maggiekb — 2014-02-14T13:56:44-05:00 — #1
namenotreserved — 2014-02-14T15:00:30-05:00 — #2
They didn't produce more energy than they used, they produced more than was absorbed. It's still a step forward, but they haven't breached the break even point yet.
ziselberger — 2014-02-14T15:02:10-05:00 — #3
The best part of the whole thing is the name of the lead fusion scientist: Dr. Omar Hurricane. DR. OMAR HURRICANE!! With a name like that, he could be a Superman Super-villain.
phasmafelis — 2014-02-14T15:24:41-05:00 — #4
Specifically, IIRC, the fuel produced more energy than it absorbed, but the amount of energy used to power the lasers to begin with was much greater than either.
fluffy — 2014-02-14T15:29:08-05:00 — #5
One Step closer to the Paradise.
If they would invest the Military Budget in this Research.
spejic — 2014-02-14T15:52:28-05:00 — #6
You are also using high quality energy (electricity) and getting out much less useful energy (heat).
crenquis — 2014-02-14T16:18:40-05:00 — #7
This is military budget -- one of the main reasons that the NIF got funded is that it is useful for the maintenance of our nuclear warhead stockpile.
crenquis — 2014-02-14T16:21:30-05:00 — #8
Then after that they need to convert the energy into something usable...
stephen_schenck — 2014-02-14T17:41:16-05:00 — #9
The deuterium and tritium are added as a gas to the hollow pellet. Then the sphere is cooled to 18.6 kelvins, or –254.55 degrees Celsius. That cooling causes the deuterium and tritium to form a layer of ice on the inside of the sphere roughly 70 micrometers thick.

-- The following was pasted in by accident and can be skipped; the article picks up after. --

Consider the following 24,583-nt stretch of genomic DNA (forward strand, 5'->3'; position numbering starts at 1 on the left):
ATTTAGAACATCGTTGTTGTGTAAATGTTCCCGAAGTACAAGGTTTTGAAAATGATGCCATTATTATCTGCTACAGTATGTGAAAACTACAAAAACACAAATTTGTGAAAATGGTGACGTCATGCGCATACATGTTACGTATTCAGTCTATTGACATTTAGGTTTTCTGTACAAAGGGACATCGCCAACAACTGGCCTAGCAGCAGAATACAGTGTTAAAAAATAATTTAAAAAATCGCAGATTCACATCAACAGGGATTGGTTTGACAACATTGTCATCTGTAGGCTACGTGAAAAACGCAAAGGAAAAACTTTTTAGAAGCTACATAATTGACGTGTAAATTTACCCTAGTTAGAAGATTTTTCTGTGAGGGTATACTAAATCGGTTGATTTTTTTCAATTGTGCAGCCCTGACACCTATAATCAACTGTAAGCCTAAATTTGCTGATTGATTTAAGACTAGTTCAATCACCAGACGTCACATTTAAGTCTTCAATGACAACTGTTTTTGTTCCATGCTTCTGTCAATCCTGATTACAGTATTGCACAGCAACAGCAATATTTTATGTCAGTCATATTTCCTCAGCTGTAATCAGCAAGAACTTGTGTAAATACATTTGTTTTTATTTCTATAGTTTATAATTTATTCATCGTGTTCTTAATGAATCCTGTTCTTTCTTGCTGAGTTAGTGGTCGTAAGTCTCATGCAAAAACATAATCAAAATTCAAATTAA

Ice? Wouldn't that be a sign that water had contaminated the fuel?
brainspore — 2014-02-14T19:36:45-05:00 — #10
Apparently the military is really interested in alternative energy research, if only because it's such a logistical nightmare to ship all those fossil fuels to keep machines of war running on the battlefield.
stephen_cowell — 2014-02-14T20:44:57-05:00 — #11
Apparently an eyeblink takes on the order of 10^-8 seconds (really?) and a rugby ball is egg-shaped.
mikethebard — 2014-02-14T22:44:49-05:00 — #12
A name like that, a job in cutting edge science? He's totally going to gain superpowers in a lab accident!
immutable_mike — 2014-02-15T00:38:03-05:00 — #13
I wondered whether it meant solid hydrogen, which is solid up until 14k. A trifle cooler than the 18k mentioned, but the freezing point of these two isotopes might be slightly higher given their higher mass than everyday hydrogen.
patrx2 — 2014-02-15T02:05:07-05:00 — #14
From a straight practical point-of-view, I'm waiting to see what Aker does with their accelerator-driven thorium reactor - the time frame for development should be much quicker, and the fuel is much cheaper and more abundant (than the tritium, at any rate).
awjt — 2014-02-15T02:34:49-05:00 — #15
And they continue to have problems with a functional system for feeding the thing $1million dollar pellets, not mentioned in the article. But, it's great news, an engineering marvel. I'm impressed they've gotten even this far. It's going to be many years before this is viable.
They always say it's 50 years away. That's because people only really work for 30 to 40 years and then retire, so success is off their horizon because they have no clue how long it will actually take. Just like with any project, even washing the dishes. Nobody knows.
maggiekb — 2014-02-19T13:56:43-05:00 — #16
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